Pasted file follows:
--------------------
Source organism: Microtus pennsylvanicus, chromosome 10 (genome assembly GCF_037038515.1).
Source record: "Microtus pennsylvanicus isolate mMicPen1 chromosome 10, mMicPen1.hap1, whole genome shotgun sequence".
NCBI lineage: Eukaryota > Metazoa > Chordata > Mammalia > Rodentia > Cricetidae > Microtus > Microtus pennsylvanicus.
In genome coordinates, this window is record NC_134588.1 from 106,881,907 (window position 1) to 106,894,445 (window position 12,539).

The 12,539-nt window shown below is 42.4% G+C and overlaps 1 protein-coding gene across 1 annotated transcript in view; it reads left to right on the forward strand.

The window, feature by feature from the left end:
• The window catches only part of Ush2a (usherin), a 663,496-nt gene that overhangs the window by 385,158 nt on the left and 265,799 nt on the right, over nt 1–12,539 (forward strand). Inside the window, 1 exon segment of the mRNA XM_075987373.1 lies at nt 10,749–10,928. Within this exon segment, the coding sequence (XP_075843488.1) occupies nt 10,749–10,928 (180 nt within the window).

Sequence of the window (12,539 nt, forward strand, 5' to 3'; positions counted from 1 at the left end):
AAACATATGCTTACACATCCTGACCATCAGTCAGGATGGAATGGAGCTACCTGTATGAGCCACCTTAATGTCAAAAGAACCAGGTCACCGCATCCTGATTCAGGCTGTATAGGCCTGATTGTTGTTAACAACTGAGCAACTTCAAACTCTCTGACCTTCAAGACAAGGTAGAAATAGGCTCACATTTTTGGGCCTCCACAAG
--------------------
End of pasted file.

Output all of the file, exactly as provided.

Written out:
Source organism: Microtus pennsylvanicus, chromosome 10 (genome assembly GCF_037038515.1).
Source record: "Microtus pennsylvanicus isolate mMicPen1 chromosome 10, mMicPen1.hap1, whole genome shotgun sequence".
NCBI lineage: Eukaryota > Metazoa > Chordata > Mammalia > Rodentia > Cricetidae > Microtus > Microtus pennsylvanicus.
In genome coordinates, this window is record NC_134588.1 from 106,881,907 (window position 1) to 106,894,445 (window position 12,539).

The 12,539-nt window shown below is 42.4% G+C and overlaps 1 protein-coding gene across 1 annotated transcript in view; it reads left to right on the forward strand.

The window, feature by feature from the left end:
• The window catches only part of Ush2a (usherin), a 663,496-nt gene that overhangs the window by 385,158 nt on the left and 265,799 nt on the right, over nt 1–12,539 (forward strand). Inside the window, 1 exon segment of the mRNA XM_075987373.1 lies at nt 10,749–10,928. Within this exon segment, the coding sequence (XP_075843488.1) occupies nt 10,749–10,928 (180 nt within the window).

Sequence of the window (12,539 nt, forward strand, 5' to 3'; positions counted from 1 at the left end):
AAACATATGCTTACACATCCTGACCATCAGTCAGGATGGAATGGAGCTACCTGTATGAGCCACCTTAATGTCAAAAGAACCAGGTCACCGCATCCTGATTCAGGCTGTATAGGCCTGATTGTTGTTAACAACTGAGCAACTTCAAACTCTCTGACCTTCAAGACAAGGTAGAAATAGGCTCACATTTTTGGGCCTCCACAAG